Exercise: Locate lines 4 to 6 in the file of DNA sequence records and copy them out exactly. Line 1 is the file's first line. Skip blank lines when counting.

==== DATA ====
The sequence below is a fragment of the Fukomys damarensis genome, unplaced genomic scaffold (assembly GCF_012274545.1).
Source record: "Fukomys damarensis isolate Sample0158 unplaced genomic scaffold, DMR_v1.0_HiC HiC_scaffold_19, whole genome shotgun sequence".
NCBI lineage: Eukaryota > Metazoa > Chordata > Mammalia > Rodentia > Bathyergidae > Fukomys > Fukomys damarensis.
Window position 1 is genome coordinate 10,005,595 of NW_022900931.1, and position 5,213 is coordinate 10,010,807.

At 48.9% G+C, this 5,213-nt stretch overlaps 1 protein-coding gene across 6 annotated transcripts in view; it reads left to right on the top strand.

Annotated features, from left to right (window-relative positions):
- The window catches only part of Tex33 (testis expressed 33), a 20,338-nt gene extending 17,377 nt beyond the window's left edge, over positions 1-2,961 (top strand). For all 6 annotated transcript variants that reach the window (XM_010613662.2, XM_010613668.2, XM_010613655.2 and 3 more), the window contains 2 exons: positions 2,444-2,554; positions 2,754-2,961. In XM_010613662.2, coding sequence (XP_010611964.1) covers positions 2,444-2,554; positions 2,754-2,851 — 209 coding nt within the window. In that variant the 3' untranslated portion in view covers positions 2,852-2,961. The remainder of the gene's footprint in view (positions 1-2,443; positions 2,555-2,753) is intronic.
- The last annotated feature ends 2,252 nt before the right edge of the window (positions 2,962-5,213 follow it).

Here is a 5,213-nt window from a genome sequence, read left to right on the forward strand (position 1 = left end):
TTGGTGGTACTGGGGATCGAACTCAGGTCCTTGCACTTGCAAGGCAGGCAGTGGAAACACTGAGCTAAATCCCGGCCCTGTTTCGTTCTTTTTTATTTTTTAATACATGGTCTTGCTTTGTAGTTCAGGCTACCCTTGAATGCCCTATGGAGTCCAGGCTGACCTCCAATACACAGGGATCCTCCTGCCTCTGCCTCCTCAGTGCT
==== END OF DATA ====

Window position 1 is genome coordinate 10,005,595 of NW_022900931.1, and position 5,213 is coordinate 10,010,807.

At 48.9% G+C, this 5,213-nt stretch overlaps 1 protein-coding gene across 6 annotated transcripts in view; it reads left to right on the top strand.

Annotated features, from left to right (window-relative positions):